In a letter sent Monday, over 100 conservation and scientific organizations are calling on the Obama administration to provide new protective measures for the Marbled Murrelet, a federally-listed bird species whose population is rapidly declining.
The letter asserts that the “accelerated decline of this species is an indication that current protections for its old-growth forest habitat need to be augmented, benefitting clean air, clean water, wild salmon runs, carbon sequestration, and other ecosystem services uniquely provided by these irreplaceable forests.”
A recent peer-reviewed study by the U.S. Fish and Wildlife Service and USDA Forest Service found that the Marbled Murrelet’s population in California, Oregon, and Washington had declined by 29 percent over the last decade. This trend is consistent with the government’s 2009 five-year status review of the species, which concluded the population could be extinct outside of the Puget Sound area within 100 years.
“More needs to be done. These findings indicate that current efforts to eliminate threats and protect habitat are not enough to bring this species back,” said Steve Holmer, senior policy advisor for American Bird Conservancy, a leading bird conservation group. “Additional habitat protection, acquisition of new forest reserves, and improved recreation management offer hope for its eventual recovery.”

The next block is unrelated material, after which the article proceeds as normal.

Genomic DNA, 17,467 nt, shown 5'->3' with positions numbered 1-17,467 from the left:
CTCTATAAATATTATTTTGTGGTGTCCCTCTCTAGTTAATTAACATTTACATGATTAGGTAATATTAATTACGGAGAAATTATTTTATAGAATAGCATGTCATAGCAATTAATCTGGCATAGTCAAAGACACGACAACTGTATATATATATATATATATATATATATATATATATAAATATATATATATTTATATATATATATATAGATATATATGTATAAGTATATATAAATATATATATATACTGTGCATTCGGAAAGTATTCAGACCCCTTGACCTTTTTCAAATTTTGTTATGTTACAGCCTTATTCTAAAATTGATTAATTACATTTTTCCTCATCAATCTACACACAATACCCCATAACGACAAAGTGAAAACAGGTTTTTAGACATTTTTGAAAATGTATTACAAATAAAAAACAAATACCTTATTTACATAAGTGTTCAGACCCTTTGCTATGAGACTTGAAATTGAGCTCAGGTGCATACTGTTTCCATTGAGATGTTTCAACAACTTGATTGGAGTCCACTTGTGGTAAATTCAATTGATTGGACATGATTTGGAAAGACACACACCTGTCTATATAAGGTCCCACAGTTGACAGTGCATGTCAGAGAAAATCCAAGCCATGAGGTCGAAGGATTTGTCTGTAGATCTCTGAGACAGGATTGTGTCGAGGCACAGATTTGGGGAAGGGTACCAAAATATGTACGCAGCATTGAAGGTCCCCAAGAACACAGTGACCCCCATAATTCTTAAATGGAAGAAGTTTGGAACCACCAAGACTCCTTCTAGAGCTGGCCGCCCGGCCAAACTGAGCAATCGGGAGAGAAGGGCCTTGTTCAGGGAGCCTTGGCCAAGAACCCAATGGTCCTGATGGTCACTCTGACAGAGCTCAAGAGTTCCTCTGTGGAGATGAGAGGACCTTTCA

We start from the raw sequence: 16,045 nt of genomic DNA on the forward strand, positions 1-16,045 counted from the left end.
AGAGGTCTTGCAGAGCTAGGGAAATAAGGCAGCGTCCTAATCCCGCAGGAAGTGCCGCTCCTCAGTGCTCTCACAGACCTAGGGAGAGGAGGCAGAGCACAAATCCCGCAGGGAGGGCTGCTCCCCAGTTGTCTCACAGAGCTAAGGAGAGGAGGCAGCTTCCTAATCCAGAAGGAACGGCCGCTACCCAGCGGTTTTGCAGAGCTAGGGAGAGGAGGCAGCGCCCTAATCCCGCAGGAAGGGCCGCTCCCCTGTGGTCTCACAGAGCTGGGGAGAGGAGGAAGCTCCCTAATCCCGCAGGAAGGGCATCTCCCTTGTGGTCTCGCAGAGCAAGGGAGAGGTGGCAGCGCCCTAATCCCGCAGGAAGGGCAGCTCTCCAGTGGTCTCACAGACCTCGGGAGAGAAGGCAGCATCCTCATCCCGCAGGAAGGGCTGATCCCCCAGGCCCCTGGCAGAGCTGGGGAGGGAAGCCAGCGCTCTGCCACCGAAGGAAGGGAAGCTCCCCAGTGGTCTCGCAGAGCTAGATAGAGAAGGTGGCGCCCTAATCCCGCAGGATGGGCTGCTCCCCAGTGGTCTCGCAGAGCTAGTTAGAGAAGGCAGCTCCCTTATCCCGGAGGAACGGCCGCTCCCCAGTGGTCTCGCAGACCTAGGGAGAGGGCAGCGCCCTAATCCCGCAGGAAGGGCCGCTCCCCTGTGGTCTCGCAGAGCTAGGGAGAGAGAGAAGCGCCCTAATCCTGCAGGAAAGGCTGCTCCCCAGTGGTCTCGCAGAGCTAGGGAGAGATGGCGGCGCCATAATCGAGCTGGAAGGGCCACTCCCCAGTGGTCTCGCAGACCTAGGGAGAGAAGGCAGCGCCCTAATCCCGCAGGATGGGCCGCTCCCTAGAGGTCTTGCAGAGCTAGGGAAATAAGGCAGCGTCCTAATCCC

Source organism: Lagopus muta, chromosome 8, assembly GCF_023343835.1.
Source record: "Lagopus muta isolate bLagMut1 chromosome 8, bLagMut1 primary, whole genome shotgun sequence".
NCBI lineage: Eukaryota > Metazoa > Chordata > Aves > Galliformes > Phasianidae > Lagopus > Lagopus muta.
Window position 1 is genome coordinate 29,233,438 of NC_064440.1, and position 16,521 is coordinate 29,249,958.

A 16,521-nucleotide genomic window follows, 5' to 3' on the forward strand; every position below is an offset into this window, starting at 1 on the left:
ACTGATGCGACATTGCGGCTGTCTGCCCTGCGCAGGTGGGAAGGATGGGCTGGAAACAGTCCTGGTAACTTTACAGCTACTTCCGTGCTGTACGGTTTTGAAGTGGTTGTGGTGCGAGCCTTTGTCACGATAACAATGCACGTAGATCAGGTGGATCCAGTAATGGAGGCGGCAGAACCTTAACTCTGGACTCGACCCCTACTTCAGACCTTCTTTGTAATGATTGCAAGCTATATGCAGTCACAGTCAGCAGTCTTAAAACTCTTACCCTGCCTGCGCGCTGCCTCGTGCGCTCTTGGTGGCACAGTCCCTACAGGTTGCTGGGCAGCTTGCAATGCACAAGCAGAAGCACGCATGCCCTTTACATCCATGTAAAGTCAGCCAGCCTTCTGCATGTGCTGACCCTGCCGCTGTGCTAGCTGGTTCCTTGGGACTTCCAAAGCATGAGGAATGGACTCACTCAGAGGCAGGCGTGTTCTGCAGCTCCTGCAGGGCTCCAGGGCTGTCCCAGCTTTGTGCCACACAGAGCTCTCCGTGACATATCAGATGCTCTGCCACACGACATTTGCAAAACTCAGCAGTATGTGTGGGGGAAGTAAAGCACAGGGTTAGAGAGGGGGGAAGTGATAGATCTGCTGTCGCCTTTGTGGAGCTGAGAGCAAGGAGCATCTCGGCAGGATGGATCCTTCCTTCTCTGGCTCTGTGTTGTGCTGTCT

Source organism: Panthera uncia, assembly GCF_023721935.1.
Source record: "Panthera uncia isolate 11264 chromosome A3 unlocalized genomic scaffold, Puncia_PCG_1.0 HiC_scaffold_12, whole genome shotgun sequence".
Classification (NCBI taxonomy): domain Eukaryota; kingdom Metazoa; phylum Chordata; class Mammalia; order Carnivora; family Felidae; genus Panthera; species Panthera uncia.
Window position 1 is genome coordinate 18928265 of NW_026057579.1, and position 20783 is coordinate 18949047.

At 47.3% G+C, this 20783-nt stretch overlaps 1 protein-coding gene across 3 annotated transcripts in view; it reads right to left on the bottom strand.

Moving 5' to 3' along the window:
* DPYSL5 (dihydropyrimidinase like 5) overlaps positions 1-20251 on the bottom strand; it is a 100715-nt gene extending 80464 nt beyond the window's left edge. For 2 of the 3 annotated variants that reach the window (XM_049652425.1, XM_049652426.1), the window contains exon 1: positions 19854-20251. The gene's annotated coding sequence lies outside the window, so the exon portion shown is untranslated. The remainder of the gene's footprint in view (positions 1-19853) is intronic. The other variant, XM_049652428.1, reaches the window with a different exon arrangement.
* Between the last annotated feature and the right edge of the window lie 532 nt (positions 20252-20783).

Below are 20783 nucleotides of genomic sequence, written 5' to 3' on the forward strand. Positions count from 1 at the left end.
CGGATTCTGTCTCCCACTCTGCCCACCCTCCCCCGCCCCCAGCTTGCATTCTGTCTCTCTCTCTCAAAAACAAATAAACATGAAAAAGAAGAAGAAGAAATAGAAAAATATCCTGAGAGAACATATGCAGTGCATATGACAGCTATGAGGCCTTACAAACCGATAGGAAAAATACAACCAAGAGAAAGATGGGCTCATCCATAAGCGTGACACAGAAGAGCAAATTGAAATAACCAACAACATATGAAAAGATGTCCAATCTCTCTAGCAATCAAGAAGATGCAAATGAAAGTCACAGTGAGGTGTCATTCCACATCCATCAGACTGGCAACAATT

Murrelet habitat on state and private lands continues to be lost to logging. One study (Falxa et al) documented a 30 percent loss of murrelet habitat on nonfederal lands within the tri-state range between 1996 and 2006. That same study recognized timber harvest as the primary cause of habitat loss on nonfederal lands.
Proposed changes to the Northwest Forest Plan have also left the species’ habitat more vulnerable to disturbance. The final 2012 Northern Spotted Owl critical habitat rule encourages logging in owl-critical habitat, which, in part, overlaps with that of the murrelet. Agency analysis included in the owl rule’s draft environmental assessment indicates that such management practices would likely be harmful to the Marbled Murrelet. Logging—both clearcutting and commercial thinning—increases fragmentation, opening the forests to nest predators such as crows, ravens, and jays.
“To conserve the murrelet, a plan is needed that will protect the remaining habitat and prevent fragmentation in nearby forests to minimize predation and nest disturbance,” said Mr. Holmer. “These steps would offer hope for the Marbled Murrelet, and help to preserve an ancient forest legacy for the benefit and enjoyment of current and future generations of Americans.”